Personal connections matter
Another way to personalize your query letter could be by mentioning a personal connection, such as an introduction through one of their other authors, or mentioning a conference where you saw them speak, or including that you met at a pitch fest and they requested pages from you, or honestly, any mutual connection, as long as it isn’t tenuous. Some agents even ask you to include how and where you’ve met before in your email subject line, so that they can easily find your query and push you to the top of their slush pile. Publishing can be about who you know, as long as you don’t abuse it.
Do your research
Read their personal website, any blogs that they have written for, read or watch any interviews they might have done with journalists, magazines, or publishing trades, and check their social media accounts to get a sense of what they are looking for and what they have already published. Say things like: “I read your interview on [blog name] and you said you were looking for a dark psychological suspense that keeps you up at night, so here’s my dark psychological suspense that keeps you up at night.” This will help you tailor your query letter to their specific interests and requirements, and it shows that you are exactly matching what you have to what they want.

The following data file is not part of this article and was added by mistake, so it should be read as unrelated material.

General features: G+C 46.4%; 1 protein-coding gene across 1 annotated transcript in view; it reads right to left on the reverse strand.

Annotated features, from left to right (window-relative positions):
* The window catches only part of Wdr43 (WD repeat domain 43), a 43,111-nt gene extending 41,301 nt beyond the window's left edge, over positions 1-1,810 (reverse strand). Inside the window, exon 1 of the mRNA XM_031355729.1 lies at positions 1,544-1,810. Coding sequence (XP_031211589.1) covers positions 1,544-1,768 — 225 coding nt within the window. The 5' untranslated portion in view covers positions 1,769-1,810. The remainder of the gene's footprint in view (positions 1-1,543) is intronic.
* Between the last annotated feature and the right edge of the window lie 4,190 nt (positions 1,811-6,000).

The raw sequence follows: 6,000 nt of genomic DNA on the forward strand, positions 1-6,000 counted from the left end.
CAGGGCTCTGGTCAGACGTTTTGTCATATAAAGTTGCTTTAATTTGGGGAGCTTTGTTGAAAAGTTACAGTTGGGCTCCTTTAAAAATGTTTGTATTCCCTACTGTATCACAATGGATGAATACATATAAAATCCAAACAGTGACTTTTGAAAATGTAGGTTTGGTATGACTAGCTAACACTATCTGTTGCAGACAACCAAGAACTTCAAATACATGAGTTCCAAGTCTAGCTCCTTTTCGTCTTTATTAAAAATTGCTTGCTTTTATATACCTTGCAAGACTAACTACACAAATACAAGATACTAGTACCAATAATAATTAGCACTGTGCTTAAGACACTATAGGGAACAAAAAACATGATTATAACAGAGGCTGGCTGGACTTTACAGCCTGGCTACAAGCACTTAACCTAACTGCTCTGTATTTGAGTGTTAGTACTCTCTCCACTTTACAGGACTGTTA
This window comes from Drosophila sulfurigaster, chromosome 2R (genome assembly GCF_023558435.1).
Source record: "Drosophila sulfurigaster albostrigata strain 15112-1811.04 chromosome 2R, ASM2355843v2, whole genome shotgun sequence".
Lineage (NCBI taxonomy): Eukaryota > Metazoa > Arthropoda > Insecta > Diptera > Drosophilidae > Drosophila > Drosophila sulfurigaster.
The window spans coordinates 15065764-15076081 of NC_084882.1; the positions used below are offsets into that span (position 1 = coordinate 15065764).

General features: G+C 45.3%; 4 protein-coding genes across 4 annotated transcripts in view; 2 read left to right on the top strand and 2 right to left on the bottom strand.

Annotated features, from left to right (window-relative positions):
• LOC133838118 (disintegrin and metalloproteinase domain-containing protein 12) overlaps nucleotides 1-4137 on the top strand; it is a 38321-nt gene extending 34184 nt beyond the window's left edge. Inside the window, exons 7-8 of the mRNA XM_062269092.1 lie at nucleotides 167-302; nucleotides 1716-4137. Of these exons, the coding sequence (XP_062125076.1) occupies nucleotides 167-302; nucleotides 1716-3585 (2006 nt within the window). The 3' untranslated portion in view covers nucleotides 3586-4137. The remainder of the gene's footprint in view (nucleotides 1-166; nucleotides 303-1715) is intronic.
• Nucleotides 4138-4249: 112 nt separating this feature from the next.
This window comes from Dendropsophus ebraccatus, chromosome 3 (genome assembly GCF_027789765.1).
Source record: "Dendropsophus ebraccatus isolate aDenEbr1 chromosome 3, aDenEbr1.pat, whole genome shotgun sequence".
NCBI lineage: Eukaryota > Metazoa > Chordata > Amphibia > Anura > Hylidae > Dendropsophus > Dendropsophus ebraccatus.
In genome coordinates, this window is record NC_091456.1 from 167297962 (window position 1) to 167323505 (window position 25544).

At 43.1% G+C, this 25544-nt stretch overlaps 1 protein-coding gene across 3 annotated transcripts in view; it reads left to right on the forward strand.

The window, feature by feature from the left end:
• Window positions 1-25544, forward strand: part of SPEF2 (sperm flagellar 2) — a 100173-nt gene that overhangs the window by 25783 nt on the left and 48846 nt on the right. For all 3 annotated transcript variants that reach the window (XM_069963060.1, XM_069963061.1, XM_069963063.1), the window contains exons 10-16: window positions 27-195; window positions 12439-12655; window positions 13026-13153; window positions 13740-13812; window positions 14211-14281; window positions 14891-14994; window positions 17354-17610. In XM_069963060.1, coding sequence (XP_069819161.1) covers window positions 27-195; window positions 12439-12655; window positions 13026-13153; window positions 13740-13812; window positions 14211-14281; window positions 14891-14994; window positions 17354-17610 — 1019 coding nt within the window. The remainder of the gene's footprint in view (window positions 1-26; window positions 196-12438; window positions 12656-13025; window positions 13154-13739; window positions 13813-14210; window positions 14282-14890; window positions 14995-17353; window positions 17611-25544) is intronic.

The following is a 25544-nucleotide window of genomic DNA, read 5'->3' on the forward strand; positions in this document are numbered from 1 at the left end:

Personalize your query letter with something meaningful
Your personalization needs to be meaningful and genuine. If it’s irrelevant, too generic, too gushing, too stalker-ish, or even too personal then don’t bother. Better to omit than waste space. Don’t say you have the same hair color so knew you were meant to be, or you heard they like books, or that you heard they’re looking for new voices (every querying writer is a new voice!), or say that they’re probably too busy or important to remember you, or tell them they’re the best in the business, or say that you can make them a lot of money, or say you heard they just got divorced so could do with a pick-me-up, or tell them something they already know. In other words: use logic! It’s not rocket science. Remember, personalization is an optional component of a query letter. It’s just one line, but it’s a valuable line squeezed into an already crowded document of only 250-350 words. If in doubt, don’t.
Agent research takes time
Say you query 100+ agents (see my advice on how many literary agents you should query before you stop). That’s 100+ nuggets of personal info to uncover about each agent! Are there any shortcuts? Nope. It’s time consuming and tedious. But it can prove worth it.
Not all agents are alike
Some agents appreciate it when you’ve read their blog or read an interview with them. Some love you reading their clients’ books. Some appreciate a nod to a Twitter post or a response to a pitch fest. Some hate any kind of personalization. Some skim past it. You’re not going to win over an agent with the personalization alone, so don’t bother trying to second guess it.
Personalize your query letter: Yes or no?
Maybe. This is publishing. You didn’t think it would be that straightforward, did you? Your sole aim of your query letter is to get a literary agent to request to read more material. If a personalized touch can help you? Great. If not? Also, great.